Two of my classmates work for Microsoft. Another works for Amazon. And another works for Google. We all work in areas where technology and design meet and we all remember our first Macs.

I was lucky to go to a progressive school that had such access. I was even luckier that my teacher chose Apple. The concept of “design isn’t how it looks it’s how it works” is a mantra for me. Little did I know I’ve known that since grade school.

Thanks, Steve. You will be missed.

Tom Brokaw said last night that people will remember Steve Jobs, and his impact, 400-500 years from now. And I don’t think that’s overstating the case. Look at this message board already.

Every one of us can say that Steve Jobs’ creativity and inspiration was infectious. And truly changed the way we worked, the way we relaxed, the way we lived. I say this, of course, in the middle of nowhere on a school trip with my son, but firing away on my MacBook and iPad, after going for a morning run listening to my iPod, which also told me how far I had run.

My first Mac, a trusty SE, still boots up perfectly, 20 years after I got it. It’s like a time capsule. One which I still treasure.

Rest in peace, Steve. You will be missed. And you will be remembered.

My first computer was an Apple IIgs. My parents gave it as a Christmas present when I was five years old and, within hours, I was designing and printing banners with Print Shop on an ImageWriter printer. Steve Jobs set the stage, and I’ve been using his computers to do creative stuff ever since.

I started a newspaper for my elementary school on a Performa 6115, took my first digital photo with an Apple QuickTake, built a Web site for my middle school on a Power Macintosh and edited my high school’s yearbook on a bondi blue iMac. I became a designer and tinkerer because he built this fantastic ecosystem at the intersection of the liberal arts and technology.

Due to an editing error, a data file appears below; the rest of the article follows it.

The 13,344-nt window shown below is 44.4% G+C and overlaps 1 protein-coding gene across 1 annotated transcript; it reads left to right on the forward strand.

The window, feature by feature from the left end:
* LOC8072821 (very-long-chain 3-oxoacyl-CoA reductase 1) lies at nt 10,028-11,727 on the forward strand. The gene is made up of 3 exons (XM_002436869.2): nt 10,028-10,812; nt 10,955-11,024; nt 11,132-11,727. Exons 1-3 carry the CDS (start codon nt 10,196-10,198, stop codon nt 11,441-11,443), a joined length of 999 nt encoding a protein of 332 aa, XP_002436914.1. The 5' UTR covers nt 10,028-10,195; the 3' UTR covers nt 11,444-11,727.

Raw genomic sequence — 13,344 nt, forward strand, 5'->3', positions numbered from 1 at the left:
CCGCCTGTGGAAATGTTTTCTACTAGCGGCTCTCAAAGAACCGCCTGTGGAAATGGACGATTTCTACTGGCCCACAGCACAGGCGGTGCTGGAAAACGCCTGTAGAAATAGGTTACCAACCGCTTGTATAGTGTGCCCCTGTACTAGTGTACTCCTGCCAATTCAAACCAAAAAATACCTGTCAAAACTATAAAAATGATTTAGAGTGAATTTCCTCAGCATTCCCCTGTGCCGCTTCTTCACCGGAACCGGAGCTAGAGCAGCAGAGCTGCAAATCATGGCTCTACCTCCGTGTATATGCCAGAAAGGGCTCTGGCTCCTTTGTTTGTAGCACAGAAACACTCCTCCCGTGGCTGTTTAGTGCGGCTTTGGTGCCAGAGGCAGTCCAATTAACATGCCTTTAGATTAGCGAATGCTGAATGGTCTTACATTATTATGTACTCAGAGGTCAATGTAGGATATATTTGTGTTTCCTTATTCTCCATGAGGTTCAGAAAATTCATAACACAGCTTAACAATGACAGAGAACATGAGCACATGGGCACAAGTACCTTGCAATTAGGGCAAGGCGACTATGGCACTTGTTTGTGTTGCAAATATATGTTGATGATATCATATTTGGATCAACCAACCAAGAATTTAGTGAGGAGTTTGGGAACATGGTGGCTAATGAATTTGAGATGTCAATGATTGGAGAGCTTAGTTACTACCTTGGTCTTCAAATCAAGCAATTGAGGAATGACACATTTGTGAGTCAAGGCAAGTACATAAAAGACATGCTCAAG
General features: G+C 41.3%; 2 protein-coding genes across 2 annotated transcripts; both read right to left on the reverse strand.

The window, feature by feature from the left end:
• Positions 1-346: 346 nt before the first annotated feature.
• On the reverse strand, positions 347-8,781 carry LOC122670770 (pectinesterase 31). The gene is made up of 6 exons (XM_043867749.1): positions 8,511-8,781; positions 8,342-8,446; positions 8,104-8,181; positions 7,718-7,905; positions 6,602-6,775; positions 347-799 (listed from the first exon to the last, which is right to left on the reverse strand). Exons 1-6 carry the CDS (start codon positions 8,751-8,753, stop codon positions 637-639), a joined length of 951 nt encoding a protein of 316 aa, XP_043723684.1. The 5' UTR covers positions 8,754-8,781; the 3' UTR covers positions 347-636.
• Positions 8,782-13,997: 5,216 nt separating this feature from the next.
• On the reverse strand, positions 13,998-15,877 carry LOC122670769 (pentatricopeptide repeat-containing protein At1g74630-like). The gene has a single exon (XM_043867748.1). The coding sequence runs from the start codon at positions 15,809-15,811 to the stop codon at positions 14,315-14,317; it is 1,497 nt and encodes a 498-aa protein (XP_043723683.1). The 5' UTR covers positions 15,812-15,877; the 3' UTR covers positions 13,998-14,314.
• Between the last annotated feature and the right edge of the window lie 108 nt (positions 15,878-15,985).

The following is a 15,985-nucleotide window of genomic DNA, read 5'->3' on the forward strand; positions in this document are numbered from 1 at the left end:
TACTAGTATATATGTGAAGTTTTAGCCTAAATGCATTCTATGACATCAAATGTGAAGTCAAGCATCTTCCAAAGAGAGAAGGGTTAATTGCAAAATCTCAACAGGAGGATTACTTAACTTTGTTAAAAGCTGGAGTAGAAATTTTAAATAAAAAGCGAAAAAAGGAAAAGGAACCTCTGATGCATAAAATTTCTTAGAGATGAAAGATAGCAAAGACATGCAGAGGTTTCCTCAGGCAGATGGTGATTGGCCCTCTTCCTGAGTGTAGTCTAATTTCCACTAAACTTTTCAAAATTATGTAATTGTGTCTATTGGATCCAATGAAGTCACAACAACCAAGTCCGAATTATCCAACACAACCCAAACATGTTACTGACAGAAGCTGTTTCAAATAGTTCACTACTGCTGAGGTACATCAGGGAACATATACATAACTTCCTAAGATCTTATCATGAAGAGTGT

Frank Chimero has a nice essay, where he describes Jobs’s vision as “built on empathy and laced with magic.” I can’t imagine a better screed for us designers.

I BS’d my way into my first graphics job by saying I knew how to use one of these new magical Macs. In the two weeks before I had to actually start the job, I learned how to use a Mac. It was fun, and I got a career out of it too. So thanks, Steve Jobs. But don’t forget that Jobs also made Apple into an entity that was really into controlling you and your relation to the internet and content: Read this from my managing editor, Andrew Potter, a smart guy on cultural matters: “How Steve Jobs sold conformity to hipsters”

We saw it coming at The Poynter Institute; this Mac would have a tremendous impact on the work we would do with graphics and design. As a result, the MacTrac series of training seminars was started in the Visual Journalism area of the Institute. Hundreds of designers and graphic artists went through that program. The rest was history. Steve Jobs’ legacy is grand, but to us in our field, he should continue to be the inspiration we need to realize each day that art and technology can indeed meet—and live—happily.